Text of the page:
Our kids are happy there, and so are we.

And now we are selling it.

There is part of this that may elicit little sympathy. I understand that there are greater sacrifices being made than selling a nice house to make a significant amount of money, to move into another nice house, so that my wife can work less. There are certainly more challenging things.

We get that. Really. And we remind ourselves of this truth often.

But it’s relative, right. Right now, this is our challenge. We spent 8 months of sacrifice, and just over a year after moving our family from one city to the next, and living in 3 different places in about 15 months, finally settling our family in, and feeling like we were going to settle in and stay...we are moving again.

We don’t know where we are going to live. Our house is under contract, and for that we are grateful. But we don’t know where we are going. We are nervous about any impact this might have on our children.

We also don’t know where my wife is going to work, and just how much of a hit we will have to take financially. And though we have plans as to how to offset some of that, we don’t know if those things will pan out either.

We are moving from a place of comfort and satisfaction, both in terms of a home and finances into a place that is unknown. We are fortunate that it is an option, but we are still taking a hit to our monthly income, and considering renting our house some to soften the blow. This wasn’t part of “the plan”.

And coming back to the truth…

The plan was destroyed long ago. It’s full of erasures, and stray marks, and dog eared pages. There is dried white out, and crumpled up pages. Some of them have coffee stains on them, some were torn up, thrown away, and then fished out of the trashcan and taped back together. Some pages were burned, never to be seen again. The plan… Come on…

And, here is where I stumbled upon my encouragement…

We are going to be okay.

And the reason I’m certain of this, is that we are okay now.

We have survived the revisions, including the ones that we made, and the ones that were made without our permission. Through them all, we’ve been okay.

And some of them have been painful. Some of the revisions to the plan felt more like revisions of our souls. Sometimes mine, sometimes my wife’s, and sometimes both. Some of the revisions felt like they were created and delivered by Satan, and we wondered why God allowed them.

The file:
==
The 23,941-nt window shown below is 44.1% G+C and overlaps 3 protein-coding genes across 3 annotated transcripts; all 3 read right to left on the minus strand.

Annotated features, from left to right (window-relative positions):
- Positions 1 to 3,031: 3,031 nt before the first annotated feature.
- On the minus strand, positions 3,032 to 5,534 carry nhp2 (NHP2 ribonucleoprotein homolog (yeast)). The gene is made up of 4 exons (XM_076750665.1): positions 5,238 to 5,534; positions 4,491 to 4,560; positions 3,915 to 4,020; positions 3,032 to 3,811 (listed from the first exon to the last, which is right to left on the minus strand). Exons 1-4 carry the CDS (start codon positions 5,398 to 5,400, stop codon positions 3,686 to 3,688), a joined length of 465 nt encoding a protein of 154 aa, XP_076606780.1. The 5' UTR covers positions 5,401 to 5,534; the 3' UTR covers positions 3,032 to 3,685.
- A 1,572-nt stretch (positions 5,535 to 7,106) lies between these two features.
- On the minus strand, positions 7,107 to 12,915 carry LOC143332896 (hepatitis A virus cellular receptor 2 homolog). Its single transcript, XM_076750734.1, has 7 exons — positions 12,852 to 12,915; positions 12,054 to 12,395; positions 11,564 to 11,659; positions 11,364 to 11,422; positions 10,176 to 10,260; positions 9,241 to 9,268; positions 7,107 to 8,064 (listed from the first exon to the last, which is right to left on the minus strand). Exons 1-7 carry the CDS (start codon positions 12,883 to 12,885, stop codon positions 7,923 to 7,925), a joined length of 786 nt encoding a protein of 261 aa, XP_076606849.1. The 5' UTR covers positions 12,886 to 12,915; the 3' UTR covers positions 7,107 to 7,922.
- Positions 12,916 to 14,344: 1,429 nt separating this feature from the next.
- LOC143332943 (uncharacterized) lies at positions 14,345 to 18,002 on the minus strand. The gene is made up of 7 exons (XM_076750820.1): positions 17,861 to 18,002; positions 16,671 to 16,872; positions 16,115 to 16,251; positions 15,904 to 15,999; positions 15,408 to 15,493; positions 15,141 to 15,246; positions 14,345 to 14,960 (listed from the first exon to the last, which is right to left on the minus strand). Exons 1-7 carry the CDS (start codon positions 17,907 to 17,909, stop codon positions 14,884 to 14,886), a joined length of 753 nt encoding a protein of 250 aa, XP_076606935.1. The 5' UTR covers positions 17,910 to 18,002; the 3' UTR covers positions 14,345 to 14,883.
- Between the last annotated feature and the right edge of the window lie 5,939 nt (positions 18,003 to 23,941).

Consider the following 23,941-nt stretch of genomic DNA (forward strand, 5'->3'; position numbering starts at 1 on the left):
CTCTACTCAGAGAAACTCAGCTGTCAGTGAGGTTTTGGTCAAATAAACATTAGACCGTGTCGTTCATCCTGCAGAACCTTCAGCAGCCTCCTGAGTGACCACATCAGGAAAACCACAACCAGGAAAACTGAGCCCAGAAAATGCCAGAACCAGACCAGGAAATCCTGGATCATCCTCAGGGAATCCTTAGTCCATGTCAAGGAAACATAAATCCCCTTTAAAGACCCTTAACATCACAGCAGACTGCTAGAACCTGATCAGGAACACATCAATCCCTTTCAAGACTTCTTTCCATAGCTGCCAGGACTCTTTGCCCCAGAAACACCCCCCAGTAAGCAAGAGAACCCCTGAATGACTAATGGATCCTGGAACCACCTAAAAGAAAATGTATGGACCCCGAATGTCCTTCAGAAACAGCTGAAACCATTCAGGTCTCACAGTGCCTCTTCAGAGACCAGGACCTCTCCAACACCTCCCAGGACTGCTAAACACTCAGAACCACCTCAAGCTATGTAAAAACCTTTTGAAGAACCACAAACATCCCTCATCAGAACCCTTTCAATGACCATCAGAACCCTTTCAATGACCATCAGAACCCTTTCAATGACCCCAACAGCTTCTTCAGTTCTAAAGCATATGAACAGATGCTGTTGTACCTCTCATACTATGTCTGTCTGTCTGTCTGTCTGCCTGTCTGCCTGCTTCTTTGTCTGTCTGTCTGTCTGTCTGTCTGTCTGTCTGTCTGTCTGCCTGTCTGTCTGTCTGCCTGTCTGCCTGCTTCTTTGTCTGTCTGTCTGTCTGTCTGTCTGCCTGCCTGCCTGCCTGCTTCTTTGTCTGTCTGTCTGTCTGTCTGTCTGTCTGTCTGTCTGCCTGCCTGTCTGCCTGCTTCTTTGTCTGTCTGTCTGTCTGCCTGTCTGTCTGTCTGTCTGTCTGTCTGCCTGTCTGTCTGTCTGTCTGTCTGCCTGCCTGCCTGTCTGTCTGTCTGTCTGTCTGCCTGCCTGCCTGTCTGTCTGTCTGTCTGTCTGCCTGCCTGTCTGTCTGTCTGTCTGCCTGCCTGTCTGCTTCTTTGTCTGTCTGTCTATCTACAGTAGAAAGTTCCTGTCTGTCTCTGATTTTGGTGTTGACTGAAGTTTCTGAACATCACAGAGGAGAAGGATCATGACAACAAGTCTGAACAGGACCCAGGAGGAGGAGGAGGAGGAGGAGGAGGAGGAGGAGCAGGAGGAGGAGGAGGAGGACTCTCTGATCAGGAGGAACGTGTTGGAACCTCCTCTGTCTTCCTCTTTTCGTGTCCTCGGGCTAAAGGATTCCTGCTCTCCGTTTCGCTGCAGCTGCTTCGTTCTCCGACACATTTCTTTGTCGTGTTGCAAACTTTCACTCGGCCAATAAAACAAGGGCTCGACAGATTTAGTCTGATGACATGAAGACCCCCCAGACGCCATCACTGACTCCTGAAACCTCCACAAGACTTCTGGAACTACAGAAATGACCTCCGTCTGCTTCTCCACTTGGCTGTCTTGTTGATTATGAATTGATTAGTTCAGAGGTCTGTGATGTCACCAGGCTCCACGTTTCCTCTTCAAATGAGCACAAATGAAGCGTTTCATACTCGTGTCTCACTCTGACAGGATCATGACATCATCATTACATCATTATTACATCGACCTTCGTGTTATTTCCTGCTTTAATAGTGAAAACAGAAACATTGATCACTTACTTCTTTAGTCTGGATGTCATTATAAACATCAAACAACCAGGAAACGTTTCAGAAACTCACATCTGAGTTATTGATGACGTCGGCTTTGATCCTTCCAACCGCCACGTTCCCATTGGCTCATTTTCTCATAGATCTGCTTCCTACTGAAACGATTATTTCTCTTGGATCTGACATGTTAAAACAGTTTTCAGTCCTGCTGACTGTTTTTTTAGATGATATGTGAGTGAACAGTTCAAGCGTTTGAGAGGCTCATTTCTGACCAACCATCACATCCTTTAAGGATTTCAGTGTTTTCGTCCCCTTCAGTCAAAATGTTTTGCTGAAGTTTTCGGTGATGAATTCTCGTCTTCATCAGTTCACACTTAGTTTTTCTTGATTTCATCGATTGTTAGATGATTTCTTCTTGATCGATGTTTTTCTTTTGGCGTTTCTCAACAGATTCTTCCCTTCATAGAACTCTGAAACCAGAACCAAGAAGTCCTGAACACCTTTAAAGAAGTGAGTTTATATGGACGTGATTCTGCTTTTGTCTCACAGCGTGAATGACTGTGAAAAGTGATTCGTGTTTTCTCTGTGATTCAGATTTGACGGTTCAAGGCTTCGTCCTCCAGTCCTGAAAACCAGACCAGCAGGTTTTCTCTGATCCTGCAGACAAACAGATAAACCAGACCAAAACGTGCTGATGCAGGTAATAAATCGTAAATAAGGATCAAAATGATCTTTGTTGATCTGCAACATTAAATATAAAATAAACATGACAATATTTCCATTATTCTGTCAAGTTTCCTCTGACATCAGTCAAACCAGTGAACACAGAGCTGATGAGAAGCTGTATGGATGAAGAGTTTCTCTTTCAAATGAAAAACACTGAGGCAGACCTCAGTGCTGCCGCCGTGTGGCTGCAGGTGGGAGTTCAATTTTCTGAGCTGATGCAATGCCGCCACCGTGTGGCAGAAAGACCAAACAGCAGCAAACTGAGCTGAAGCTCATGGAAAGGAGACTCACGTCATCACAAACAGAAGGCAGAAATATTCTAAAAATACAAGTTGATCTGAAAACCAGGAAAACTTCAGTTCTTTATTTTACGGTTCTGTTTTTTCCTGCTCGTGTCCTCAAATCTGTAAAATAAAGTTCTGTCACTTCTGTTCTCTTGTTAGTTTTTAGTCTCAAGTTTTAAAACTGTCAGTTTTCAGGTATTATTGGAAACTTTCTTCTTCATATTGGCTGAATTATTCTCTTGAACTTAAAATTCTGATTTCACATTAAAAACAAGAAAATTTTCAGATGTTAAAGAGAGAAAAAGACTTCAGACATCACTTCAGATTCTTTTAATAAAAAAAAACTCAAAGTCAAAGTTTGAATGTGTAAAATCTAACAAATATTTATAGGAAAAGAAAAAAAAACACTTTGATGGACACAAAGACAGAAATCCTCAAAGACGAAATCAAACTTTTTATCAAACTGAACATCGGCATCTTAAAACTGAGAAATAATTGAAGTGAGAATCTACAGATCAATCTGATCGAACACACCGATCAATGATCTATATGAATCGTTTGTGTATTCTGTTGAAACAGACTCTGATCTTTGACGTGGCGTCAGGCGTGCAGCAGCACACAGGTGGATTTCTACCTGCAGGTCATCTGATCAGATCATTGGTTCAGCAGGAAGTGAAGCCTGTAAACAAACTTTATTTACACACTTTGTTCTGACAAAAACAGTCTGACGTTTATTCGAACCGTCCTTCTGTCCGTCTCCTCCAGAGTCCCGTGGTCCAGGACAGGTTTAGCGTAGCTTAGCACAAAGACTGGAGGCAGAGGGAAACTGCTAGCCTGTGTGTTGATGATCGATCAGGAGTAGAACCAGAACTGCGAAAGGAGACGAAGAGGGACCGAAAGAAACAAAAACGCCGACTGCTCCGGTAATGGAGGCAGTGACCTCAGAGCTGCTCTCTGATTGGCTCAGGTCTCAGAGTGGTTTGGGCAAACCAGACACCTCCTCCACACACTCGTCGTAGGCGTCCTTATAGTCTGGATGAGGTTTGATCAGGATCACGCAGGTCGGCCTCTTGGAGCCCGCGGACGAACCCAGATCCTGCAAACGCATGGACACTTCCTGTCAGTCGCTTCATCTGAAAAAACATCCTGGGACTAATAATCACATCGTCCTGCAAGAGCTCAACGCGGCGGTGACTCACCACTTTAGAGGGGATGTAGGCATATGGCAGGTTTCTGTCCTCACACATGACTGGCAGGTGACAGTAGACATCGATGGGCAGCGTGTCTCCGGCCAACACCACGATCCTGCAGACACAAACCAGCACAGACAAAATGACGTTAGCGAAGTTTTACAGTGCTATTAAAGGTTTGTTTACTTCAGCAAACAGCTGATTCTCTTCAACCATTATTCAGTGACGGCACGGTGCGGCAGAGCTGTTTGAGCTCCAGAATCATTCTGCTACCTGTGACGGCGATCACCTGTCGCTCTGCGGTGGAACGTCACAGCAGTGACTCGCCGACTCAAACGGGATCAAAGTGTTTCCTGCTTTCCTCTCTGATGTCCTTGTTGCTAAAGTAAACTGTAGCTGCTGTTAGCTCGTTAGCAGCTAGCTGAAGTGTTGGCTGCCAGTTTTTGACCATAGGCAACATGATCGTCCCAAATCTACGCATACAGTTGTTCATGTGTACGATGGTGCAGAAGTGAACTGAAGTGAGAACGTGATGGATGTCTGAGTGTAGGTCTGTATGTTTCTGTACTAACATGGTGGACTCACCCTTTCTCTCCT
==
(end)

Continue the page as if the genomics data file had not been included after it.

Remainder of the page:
Some felt like they were created by God, and we wondered why God would do such a thing.

Some, of course, have been hand delivered by God, and have been wonderful.

Some of the revisions to the plan, that we made, in retrospect, were really, really stupid.

And throughout this journey, my wife and I have often looked at each other, and wondered what was going to happen. We wondered what was coming next. Many times we feared what was coming next. And sometimes, we were certain, that whatever was coming, was going to be permanent. That we might never recover. Surely this new change would alter our family for generations to come. And somewhere down the line, one of our great, great grandsons, probably Bryan the 5th, would blame us for the way his life was turning out.

Sometimes that “defining moment” was viewed from the pit. Like, maybe we won’t ever get out.

Other times, we felt like we were standing on top of a mountain. Like, maybe we won’t ever come down.

Ultimately, the truth I’ve come upon, is that in both circumstances, through all of the different ways the plan has been revised…

We’ve been okay. And we will continue to be okay.

We love each other. God loves us. And we are going to be just fine.

Hooray for Philippians 4:13, and all of the sports posters that have been created to give the feeling that it means that you can move that ball across the one yard line in the 4th quarter.

But (and this is just my spirit talking) I think we miss the mark with that. Connected to Philippians 4:13 is 4:12, and through it, we get a truer picture of the message.

12: I know what it is to be in need, and I know what it is to have plenty. I have learned the secret of being content in any and every situation, whether well fed or hungry, whether living in plenty or in want.
13: I can do all this through Him who gives me strength.

I’m not really any authority to be offering commentary on the Bible. However, I think “all this” means being in need, and having plenty. Being well fed and hungry. Being content.
I can go through all of that...because Christ abides in me.
Not that I have any business editing the Bible. But right now, I feel like for us, verse 13 B would follow up with:

You are going to be okay. It’s going to be okay. Stick with me, Stick together, and you’ll be okay.
I wrote the plan in the first place. Trust me as it changes.

We’ve thought it was ending before. And yet, here we are...

Much Love,